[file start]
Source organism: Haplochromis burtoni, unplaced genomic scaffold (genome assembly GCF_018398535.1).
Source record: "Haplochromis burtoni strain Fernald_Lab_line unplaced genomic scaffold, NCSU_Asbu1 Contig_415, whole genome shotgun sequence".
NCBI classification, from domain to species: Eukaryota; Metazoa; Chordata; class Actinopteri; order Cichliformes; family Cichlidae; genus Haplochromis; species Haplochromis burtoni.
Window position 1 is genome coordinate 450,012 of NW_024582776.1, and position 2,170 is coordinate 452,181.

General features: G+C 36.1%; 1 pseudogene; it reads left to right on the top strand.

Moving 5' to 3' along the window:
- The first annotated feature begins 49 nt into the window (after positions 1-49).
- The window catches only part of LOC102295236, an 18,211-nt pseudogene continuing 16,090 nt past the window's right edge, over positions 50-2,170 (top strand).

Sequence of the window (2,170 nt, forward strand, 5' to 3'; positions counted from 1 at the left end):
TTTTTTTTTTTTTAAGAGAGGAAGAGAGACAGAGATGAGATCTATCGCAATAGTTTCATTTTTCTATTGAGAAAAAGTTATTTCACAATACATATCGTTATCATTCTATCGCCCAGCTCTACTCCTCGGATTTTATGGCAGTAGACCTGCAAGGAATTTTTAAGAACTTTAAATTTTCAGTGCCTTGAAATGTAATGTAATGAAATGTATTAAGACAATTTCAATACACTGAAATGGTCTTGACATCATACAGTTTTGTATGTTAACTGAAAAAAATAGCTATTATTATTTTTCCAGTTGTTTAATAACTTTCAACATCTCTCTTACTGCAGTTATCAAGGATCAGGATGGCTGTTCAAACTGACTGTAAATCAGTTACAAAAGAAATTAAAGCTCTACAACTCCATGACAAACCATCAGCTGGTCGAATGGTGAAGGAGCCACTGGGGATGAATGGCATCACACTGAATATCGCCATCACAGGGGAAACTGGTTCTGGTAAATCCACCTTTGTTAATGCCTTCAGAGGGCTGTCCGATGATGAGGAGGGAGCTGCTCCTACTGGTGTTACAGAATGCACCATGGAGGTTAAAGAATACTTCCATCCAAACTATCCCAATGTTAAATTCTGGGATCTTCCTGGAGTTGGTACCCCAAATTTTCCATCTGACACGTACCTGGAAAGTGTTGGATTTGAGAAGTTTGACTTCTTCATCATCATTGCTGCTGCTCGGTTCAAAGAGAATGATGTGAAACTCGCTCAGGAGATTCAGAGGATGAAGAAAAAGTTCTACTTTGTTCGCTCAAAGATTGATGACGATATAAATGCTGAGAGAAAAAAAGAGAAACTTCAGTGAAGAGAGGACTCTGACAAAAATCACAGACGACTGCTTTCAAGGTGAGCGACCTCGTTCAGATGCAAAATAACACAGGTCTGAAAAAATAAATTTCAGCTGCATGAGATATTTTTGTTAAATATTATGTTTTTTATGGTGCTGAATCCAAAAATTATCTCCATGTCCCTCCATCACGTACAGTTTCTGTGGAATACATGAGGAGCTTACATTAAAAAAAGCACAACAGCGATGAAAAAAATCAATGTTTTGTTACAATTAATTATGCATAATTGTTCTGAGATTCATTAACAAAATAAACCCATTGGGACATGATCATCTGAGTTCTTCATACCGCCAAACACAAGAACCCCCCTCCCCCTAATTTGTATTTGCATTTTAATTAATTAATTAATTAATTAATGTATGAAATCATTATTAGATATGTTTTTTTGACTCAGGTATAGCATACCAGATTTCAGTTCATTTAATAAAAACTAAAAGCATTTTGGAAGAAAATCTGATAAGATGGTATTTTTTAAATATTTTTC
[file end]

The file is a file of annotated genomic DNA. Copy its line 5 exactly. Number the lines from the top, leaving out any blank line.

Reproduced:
General features: G+C 36.1%; 1 pseudogene; it reads left to right on the top strand.